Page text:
During this offseason, the NFL Network has been releasing its list of the Top 100 players in the league. While this list always causes some controversy, it is voted upon by the players who aren't always the top judges of talent. Another set of rankings posted by the league on NFL.com lists its writers' rankings of players position-by-position, breaking the league's best down by tiers. As you might expect, several Green Bay Packers appear on the lists for the skill positions.
Quarterback Aaron Rodgers rolls in as the top player at the most important position in the sport, ranking in the top tier of "Three Kings" along with Peyton Manning and Tom Brady. We all know how impressive Rodgers has been over the past several years, so I don't think we really need to analyze that ranking much.
At the wide receiver position, the Packers' top three options are all listed. Jordy Nelson and Randall Cobb both rank in the third tier, called "Not-Quite-Number-1s", with Nelson coming in 15th overall and Cobb at 19th. Recently departed wideout Greg Jennings finishes off that category at the 21st spot. James Jones is farther down the list, coming in at 36th in the "Trick or Treat" category, where NFL.com's Chris Wesseling describes him as one of "the game's best second fiddles." I think he's on to something with Jones - he wouldn't be a game-changing receiver as the primary option in a passing game, but in 2012 he proved that he can be a terrific option in one-on-one coverage when he can use his strength to go up and fight for tough catches, especially in the red zone.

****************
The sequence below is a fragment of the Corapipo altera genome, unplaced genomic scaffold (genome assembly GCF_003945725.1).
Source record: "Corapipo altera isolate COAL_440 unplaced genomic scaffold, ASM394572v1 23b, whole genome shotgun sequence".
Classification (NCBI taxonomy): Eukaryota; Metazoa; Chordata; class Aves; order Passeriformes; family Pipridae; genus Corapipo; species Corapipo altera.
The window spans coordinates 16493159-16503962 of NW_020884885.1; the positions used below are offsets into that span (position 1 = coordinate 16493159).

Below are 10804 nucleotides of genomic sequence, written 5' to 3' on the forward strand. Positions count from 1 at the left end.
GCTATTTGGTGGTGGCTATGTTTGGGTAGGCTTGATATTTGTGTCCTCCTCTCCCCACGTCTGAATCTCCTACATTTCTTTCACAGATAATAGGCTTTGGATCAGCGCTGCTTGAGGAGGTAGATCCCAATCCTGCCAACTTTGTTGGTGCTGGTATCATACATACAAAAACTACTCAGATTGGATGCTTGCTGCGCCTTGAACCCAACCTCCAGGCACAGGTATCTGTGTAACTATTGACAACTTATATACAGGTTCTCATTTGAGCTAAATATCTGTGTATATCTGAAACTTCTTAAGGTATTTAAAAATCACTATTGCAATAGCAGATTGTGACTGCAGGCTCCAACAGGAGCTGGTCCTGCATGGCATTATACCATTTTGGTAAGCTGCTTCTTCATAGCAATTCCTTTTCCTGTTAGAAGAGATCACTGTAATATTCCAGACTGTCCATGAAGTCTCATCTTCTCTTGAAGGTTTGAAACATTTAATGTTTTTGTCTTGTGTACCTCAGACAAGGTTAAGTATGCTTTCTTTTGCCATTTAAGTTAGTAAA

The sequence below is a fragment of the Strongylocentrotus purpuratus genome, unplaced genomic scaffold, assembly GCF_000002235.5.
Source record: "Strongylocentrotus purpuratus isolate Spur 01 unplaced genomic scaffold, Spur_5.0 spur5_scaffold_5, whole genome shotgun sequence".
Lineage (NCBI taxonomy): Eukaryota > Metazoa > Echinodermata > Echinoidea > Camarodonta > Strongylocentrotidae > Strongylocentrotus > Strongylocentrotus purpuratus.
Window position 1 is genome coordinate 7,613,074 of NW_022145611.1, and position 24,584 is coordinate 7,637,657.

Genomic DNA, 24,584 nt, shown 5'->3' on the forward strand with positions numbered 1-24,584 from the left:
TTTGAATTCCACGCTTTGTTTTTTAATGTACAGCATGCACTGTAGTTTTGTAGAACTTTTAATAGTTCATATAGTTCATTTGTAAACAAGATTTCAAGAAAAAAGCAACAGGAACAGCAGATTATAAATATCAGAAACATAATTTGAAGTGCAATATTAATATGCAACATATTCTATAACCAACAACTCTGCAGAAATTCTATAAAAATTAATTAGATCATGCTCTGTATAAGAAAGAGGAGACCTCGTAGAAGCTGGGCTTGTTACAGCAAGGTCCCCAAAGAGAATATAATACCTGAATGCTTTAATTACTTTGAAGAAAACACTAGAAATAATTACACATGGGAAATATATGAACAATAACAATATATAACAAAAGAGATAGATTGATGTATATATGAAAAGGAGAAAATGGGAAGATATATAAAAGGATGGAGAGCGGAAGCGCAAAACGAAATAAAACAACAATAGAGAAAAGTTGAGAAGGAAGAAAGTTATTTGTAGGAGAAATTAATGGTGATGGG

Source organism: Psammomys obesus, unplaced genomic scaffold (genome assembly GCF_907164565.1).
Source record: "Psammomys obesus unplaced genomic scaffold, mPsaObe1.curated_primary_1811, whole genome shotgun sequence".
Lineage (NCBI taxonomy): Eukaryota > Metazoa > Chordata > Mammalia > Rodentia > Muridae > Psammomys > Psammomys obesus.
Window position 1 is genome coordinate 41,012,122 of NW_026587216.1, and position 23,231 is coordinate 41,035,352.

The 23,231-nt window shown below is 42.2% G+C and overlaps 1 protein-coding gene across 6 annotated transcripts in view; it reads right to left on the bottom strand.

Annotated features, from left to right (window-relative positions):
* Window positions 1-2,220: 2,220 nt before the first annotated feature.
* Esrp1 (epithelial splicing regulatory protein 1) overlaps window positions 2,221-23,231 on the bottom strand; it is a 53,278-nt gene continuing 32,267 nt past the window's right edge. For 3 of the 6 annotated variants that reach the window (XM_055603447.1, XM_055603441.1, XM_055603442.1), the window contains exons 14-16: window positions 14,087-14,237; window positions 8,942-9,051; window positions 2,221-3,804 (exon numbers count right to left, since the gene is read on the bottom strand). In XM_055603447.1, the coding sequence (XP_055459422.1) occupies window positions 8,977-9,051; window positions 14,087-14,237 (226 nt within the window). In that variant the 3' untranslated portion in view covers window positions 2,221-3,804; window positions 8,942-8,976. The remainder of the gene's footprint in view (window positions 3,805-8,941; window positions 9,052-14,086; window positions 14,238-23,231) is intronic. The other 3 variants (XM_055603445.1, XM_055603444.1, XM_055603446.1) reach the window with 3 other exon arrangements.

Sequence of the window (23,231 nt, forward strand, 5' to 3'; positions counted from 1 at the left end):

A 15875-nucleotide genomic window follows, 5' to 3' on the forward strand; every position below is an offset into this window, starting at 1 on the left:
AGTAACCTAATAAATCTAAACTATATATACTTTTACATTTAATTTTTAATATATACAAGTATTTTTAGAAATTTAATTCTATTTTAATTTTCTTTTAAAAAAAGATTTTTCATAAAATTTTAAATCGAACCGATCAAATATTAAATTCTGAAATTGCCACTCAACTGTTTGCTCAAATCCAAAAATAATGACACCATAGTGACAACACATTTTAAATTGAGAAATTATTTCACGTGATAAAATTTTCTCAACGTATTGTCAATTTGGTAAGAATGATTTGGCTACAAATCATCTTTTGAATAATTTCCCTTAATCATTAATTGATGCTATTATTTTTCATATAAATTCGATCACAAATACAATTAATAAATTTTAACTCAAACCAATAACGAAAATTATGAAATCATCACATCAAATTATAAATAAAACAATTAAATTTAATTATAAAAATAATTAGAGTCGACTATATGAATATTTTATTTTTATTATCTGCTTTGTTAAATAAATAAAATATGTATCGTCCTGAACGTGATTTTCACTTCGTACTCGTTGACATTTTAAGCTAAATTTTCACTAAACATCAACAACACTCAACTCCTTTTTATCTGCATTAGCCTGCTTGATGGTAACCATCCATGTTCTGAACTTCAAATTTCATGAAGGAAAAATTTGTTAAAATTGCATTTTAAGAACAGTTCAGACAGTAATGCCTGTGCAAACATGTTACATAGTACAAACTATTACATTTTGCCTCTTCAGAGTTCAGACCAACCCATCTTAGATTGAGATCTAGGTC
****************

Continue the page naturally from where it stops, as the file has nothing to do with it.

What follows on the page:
Gregg Rosenthal took a stab at the league's best edge rushers and ranked Green Bay's Clay Matthews second, behind only Von Miller from the Denver Broncos. Rosenthal spent quite a bit of time praising Miller, but said this about #52: "Matthews can be just as disruptive as Miller if fully healthy. He still should have a Defensive MVP season in him." Given Miller's ridiculous start to his NFL career, I can't really disagree. With the word "still," Rosenthal seems to suggest that Matthews is on the downslope, however, something that I vehemently disagree with. Now that he has more pass-rushing talent around him in the Packers' defense with Nick Perry, Mike Neal, and rookie Datone Jones, I wouldn't be shocked if that Defensive MVP season comes here in 2013.
All in all, seeing the Packers get individual recognition is certainly encouraging. We all know how good these players are, and to see them recognized among the best at their positions is always a good thing. Hopefully, after this season the Packers will place someone on the list of the league's top running backs as well.